On the second day of this month, Stein walked into Terminal 1 at the Stuttgart Airport, normally one of the busiest in southern Germany.

He had been there hundreds of times before, having once worked at the airport. Except this afternoon was different.

The hangar-like building for once wasn't teeming with passengers struggling to check-weighty bags onto flights, or rushing to get through security. in fact, the terminal was eerily empty, except for two chairs.

One of the chairs was for Mr. Stein. In the other sat Stephanie Winker, a flute player, waiting to give Mr. Stein his first experience of live music since Germany went into lockdown in March.

Mr. Stein said in a telephone interview that he had known the concert was going to be strange event. It was, after all, a one-on-one, 10-minute performance; he was not allowed to speak to the musician, or even applaud at the end.

On that day, there were 12 one-on-one concerts at the airport, with most audience members having won their place in a Facebook contest.

Similar events have been taking place in Stuttgart through out May, at sites from gardens to museums, organized by Ms. Winker and three local orchestras. Concertgoers can book online to take part.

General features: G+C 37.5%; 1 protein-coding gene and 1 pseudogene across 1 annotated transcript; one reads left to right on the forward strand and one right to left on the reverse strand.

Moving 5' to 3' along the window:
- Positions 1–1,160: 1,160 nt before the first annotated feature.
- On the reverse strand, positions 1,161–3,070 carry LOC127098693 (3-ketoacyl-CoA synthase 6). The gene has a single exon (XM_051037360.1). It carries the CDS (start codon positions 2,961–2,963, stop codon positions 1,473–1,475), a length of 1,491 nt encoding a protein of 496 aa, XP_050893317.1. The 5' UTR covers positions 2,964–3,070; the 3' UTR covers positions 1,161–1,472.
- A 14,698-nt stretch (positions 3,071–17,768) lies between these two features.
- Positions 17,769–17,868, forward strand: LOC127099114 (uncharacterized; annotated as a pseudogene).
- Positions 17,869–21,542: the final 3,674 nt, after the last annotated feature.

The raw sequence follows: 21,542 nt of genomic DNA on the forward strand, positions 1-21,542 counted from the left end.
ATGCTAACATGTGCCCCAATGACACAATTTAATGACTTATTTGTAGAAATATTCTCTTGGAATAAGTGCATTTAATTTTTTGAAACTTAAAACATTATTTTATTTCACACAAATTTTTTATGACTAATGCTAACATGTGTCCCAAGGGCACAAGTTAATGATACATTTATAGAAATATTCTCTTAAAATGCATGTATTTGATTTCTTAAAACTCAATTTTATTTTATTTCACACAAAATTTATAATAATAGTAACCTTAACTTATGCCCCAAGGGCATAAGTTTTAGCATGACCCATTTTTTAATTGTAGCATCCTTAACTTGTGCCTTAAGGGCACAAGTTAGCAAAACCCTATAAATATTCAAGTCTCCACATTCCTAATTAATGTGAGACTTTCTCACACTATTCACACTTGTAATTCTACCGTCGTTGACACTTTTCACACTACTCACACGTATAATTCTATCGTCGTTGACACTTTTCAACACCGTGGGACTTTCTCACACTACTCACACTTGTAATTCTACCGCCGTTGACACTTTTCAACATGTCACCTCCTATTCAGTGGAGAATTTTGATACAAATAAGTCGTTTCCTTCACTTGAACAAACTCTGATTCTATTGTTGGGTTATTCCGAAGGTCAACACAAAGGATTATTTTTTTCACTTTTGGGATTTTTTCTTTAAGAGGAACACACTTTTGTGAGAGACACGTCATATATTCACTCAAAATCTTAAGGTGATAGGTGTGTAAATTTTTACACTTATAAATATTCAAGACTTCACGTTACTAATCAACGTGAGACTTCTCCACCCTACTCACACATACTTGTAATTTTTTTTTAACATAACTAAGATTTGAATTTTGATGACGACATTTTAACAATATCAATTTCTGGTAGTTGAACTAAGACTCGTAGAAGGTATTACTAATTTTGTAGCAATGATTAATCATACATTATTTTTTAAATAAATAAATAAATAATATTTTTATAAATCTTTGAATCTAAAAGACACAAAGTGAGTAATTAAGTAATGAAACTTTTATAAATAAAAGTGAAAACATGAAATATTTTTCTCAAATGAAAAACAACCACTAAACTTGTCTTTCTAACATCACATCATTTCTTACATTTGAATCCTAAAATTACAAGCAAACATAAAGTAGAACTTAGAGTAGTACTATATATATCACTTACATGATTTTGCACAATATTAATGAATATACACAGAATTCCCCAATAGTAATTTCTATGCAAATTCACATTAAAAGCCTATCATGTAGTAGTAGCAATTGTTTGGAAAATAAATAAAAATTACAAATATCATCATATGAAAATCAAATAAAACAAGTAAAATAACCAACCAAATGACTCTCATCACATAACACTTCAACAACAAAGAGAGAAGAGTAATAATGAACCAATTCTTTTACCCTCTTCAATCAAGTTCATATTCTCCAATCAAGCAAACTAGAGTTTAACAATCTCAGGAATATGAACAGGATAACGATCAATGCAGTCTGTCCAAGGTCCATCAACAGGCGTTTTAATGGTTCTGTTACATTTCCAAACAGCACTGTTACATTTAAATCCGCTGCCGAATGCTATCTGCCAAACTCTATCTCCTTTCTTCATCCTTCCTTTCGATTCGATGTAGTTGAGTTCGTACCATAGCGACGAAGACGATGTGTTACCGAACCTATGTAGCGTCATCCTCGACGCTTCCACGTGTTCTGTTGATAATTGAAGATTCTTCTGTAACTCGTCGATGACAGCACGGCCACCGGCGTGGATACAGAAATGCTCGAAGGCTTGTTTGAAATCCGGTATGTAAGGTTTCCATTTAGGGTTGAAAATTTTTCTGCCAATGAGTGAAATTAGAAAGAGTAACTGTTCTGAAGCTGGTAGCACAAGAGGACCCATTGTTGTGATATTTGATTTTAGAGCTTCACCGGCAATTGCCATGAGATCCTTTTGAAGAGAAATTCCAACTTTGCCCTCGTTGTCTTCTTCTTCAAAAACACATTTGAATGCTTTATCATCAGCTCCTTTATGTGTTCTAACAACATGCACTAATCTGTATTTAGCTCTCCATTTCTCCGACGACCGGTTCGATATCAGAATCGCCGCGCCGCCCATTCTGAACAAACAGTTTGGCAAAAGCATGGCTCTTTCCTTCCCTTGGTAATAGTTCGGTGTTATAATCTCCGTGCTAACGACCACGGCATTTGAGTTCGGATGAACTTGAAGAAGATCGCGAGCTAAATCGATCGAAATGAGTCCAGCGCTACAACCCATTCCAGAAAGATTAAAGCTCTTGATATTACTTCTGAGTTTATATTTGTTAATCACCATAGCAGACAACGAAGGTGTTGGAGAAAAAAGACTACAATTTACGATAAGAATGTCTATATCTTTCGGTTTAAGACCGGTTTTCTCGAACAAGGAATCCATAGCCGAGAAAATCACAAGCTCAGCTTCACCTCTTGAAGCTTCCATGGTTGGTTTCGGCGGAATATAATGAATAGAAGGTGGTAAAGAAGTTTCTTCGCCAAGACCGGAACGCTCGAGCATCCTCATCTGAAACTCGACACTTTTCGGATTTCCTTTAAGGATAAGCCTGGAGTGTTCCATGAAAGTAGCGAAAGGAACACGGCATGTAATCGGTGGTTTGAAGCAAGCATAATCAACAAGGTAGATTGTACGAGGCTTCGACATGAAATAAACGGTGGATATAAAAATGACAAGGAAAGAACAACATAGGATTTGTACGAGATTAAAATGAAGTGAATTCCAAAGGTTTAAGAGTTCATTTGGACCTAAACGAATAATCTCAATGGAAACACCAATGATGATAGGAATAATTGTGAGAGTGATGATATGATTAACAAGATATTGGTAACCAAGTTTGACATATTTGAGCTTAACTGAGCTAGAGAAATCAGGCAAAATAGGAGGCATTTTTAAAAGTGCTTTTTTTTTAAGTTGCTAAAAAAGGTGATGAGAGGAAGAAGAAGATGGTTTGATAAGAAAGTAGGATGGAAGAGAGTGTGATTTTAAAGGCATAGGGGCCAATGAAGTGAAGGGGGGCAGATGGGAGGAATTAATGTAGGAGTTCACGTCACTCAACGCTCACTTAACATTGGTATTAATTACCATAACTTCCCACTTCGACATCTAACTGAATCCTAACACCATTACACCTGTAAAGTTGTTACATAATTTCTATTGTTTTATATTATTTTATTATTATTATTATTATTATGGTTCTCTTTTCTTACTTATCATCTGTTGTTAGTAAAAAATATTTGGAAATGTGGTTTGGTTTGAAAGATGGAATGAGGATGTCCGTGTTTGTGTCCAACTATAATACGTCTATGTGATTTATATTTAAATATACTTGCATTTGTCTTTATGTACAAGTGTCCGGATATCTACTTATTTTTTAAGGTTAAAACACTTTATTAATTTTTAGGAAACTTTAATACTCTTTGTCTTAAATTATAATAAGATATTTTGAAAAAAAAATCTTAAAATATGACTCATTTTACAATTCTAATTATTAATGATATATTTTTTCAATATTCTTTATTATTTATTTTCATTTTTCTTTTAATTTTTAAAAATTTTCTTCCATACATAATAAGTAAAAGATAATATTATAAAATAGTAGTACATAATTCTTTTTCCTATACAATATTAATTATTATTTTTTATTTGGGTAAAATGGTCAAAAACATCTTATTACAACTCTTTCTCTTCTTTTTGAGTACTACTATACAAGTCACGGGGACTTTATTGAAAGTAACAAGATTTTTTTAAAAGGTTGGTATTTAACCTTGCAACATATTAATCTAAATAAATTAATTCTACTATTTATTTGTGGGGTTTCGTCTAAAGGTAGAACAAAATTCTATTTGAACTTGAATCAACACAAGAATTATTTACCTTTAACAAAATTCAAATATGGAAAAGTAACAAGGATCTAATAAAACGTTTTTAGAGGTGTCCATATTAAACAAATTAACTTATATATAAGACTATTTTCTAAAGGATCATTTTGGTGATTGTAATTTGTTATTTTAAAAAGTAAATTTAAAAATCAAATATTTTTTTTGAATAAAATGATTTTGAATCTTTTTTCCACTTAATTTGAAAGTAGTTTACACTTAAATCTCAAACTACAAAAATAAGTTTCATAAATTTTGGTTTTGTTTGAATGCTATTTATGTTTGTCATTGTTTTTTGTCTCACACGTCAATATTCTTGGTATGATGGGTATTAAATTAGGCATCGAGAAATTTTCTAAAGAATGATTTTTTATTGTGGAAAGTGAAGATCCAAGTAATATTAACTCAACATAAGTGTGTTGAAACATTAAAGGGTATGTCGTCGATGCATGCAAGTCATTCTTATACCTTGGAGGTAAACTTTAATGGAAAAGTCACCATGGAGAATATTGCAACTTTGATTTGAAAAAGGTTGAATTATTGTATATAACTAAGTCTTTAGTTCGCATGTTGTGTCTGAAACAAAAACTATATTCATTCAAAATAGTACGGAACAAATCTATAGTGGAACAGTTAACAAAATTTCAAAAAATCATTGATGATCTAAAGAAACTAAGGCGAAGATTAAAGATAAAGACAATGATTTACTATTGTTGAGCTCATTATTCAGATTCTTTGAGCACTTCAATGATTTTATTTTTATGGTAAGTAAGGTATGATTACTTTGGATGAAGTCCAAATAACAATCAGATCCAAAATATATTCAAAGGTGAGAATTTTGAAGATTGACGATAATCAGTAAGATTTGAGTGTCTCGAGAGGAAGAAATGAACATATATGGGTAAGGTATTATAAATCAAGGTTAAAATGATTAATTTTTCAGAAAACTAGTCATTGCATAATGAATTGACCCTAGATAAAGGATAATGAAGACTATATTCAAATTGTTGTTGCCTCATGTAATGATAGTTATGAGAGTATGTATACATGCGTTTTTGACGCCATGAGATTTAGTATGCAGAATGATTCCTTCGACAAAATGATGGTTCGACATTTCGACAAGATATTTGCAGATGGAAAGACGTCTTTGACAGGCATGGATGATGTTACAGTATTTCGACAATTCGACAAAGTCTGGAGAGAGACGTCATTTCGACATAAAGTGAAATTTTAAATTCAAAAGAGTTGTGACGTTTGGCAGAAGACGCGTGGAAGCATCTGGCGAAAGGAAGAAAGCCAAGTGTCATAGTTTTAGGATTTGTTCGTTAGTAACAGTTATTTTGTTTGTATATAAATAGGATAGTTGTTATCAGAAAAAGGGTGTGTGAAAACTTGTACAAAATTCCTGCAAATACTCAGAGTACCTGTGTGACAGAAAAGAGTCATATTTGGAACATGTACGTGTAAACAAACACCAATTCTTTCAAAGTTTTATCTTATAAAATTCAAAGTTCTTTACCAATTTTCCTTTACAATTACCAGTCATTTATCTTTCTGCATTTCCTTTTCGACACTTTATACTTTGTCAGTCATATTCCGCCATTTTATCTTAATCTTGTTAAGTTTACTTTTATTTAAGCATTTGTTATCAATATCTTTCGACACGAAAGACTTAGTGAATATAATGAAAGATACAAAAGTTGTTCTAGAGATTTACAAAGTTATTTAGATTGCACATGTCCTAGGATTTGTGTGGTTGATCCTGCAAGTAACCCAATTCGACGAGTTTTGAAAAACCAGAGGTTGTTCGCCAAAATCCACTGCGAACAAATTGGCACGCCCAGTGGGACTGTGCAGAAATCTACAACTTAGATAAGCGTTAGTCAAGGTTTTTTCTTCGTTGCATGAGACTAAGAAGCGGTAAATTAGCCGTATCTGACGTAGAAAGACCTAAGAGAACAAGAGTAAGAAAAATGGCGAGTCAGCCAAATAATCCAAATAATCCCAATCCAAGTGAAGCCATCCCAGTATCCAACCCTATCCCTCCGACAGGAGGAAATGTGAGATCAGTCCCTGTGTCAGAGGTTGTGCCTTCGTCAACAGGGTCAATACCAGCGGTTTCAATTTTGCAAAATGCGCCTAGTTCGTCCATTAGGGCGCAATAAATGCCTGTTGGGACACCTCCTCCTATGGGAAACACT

What Mr. Stein hadn't expected, he said, was how moving the experience would be. After he sat down opposite Ms. Winker - more than six feet away to maintain social distancing - the pair gazed into each other's eyes as the musicians decided which piece to play.

''It was such an intimate moment,'' Mr. Stein, 29, said. ''It was like she was reading my mind.''

Ms. Winker then lifted her instrument and began the ''Allemande'' from Bach's Partita in A Minor for solo flute. It immediately ''hit me right in the heart,'' Mr. Stein said.

That was just not the thrill of hearing live music again, he said. He had just heard the same melody in his car on the way to the airport - albeit as a sample in a novelty pop song.

''It was like,  'Are you kidding me?' ''. Mr. Stein said. ''She had read my mind!''

Ms. Winker said in a telephone interview that she came up with the idea for one-to-one shows last year while thinking of new ways to put on concerts at a chamber music festival.

She had been inspired by Marina Abramovic, the performance artist, whose 2010 work ''The Artist Is Present,'' at the Museum of Modern Art in New York, involved the artist staring into the eyes of anyone who sat opposite  her.

Ms. Winker said she immediately wanted to revive the concert series when lockdown began.

''When corona came, and there were all these rules where the only thing you can do is to be two meters apart from everyone, I just thought, 'WOW'.

One-on-one concerts would be the only form of performance that could work in this moment,'' she said.   

'A terminal, instrumentalist and thou'.

The World Students Society thanks author, Alex Marshall.


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